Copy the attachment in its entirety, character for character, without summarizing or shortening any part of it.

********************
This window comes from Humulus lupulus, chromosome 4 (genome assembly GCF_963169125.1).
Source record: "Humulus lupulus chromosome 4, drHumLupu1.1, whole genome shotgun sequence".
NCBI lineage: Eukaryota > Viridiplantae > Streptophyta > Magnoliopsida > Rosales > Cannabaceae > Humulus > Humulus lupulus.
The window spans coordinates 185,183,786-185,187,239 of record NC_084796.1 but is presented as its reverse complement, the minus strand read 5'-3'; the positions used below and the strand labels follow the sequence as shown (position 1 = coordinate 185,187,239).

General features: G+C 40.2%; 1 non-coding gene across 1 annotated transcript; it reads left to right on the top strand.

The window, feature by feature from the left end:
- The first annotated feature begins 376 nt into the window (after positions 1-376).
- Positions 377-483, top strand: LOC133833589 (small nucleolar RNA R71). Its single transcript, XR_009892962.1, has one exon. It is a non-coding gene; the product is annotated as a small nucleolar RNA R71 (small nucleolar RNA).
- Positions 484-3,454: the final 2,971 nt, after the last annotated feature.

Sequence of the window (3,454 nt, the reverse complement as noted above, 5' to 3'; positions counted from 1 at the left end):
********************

This window comes from Humulus lupulus, chromosome 4 (genome assembly GCF_963169125.1).
Source record: "Humulus lupulus chromosome 4, drHumLupu1.1, whole genome shotgun sequence".
NCBI lineage: Eukaryota > Viridiplantae > Streptophyta > Magnoliopsida > Rosales > Cannabaceae > Humulus > Humulus lupulus.
The window spans coordinates 185,183,786-185,187,239 of record NC_084796.1 but is presented as its reverse complement, the minus strand read 5'-3'; the positions used below and the strand labels follow the sequence as shown (position 1 = coordinate 185,187,239).

General features: G+C 40.2%; 1 non-coding gene across 1 annotated transcript; it reads left to right on the top strand.

The window, feature by feature from the left end:
- The first annotated feature begins 376 nt into the window (after positions 1-376).
- Positions 377-483, top strand: LOC133833589 (small nucleolar RNA R71). Its single transcript, XR_009892962.1, has one exon. It is a non-coding gene; the product is annotated as a small nucleolar RNA R71 (small nucleolar RNA).
- Positions 484-3,454: the final 2,971 nt, after the last annotated feature.

Sequence of the window (3,454 nt, the reverse complement as noted above, 5' to 3'; positions counted from 1 at the left end):